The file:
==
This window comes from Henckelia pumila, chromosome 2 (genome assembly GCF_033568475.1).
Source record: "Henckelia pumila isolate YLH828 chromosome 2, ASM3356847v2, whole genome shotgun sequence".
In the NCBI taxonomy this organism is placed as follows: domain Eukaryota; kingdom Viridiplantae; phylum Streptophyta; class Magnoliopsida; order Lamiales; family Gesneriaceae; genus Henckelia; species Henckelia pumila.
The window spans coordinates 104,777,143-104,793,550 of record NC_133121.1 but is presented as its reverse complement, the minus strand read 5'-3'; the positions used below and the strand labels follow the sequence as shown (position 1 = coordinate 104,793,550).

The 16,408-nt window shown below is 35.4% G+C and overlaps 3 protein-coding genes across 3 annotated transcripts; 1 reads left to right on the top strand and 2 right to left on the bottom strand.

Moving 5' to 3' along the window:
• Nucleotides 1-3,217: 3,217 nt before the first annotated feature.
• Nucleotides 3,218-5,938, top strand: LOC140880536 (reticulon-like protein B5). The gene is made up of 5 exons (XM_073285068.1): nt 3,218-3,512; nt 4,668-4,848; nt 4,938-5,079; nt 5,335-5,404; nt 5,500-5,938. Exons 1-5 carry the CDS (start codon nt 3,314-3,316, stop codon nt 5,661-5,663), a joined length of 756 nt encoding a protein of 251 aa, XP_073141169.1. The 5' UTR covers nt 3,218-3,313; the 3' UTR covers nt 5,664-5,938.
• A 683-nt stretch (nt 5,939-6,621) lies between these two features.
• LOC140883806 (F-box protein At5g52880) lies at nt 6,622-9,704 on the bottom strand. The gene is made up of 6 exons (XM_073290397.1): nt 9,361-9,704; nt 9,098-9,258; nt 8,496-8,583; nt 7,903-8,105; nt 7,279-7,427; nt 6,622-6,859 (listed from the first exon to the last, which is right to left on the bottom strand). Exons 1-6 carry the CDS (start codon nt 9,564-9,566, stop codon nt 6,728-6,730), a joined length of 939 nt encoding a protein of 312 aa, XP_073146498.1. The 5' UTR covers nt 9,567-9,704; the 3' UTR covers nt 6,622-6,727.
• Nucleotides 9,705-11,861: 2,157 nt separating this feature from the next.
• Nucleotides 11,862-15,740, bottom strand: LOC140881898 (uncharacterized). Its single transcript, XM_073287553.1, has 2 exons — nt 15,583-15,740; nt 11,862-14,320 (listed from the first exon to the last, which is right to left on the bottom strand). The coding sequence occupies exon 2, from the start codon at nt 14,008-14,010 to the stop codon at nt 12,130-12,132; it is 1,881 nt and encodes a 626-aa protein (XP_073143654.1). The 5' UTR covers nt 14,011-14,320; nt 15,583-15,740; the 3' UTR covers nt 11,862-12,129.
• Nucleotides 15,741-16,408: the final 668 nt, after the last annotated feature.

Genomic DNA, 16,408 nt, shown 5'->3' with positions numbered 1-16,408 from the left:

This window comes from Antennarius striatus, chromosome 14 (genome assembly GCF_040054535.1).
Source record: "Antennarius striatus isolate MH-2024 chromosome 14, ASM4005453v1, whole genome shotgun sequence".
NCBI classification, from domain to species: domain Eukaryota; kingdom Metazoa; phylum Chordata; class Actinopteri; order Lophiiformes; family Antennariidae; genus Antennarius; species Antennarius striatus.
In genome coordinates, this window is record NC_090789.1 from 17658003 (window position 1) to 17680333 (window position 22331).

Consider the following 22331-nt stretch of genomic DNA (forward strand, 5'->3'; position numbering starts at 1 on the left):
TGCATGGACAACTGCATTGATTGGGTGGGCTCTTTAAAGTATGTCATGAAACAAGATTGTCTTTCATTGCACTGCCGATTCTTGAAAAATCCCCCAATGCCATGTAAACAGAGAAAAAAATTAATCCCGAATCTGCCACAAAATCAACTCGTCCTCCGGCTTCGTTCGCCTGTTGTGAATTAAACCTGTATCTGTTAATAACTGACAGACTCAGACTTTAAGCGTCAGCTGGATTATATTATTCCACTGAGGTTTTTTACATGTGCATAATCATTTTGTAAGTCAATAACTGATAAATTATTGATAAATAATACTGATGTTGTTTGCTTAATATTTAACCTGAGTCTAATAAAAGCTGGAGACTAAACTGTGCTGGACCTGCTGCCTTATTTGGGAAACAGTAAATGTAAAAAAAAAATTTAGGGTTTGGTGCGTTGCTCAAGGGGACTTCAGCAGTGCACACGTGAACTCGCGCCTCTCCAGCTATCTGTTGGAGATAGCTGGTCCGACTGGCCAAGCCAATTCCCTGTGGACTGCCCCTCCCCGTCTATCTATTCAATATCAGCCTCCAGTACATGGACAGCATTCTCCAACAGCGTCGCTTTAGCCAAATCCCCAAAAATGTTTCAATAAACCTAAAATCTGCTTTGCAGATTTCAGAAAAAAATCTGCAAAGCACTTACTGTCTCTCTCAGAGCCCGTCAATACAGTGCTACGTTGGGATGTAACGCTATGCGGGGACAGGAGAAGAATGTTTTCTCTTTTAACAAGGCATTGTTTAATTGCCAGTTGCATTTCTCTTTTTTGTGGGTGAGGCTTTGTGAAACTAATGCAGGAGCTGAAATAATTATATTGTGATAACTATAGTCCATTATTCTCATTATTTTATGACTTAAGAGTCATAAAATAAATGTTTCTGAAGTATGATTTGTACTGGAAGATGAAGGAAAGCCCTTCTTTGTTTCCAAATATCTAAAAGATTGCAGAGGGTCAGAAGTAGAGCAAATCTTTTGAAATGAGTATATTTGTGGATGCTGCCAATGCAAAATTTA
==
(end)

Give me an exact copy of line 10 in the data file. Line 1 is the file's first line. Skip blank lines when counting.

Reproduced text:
• LOC140883806 (F-box protein At5g52880) lies at nt 6,622-9,704 on the bottom strand. The gene is made up of 6 exons (XM_073290397.1): nt 9,361-9,704; nt 9,098-9,258; nt 8,496-8,583; nt 7,903-8,105; nt 7,279-7,427; nt 6,622-6,859 (listed from the first exon to the last, which is right to left on the bottom strand). Exons 1-6 carry the CDS (start codon nt 9,564-9,566, stop codon nt 6,728-6,730), a joined length of 939 nt encoding a protein of 312 aa, XP_073146498.1. The 5' UTR covers nt 9,567-9,704; the 3' UTR covers nt 6,622-6,727.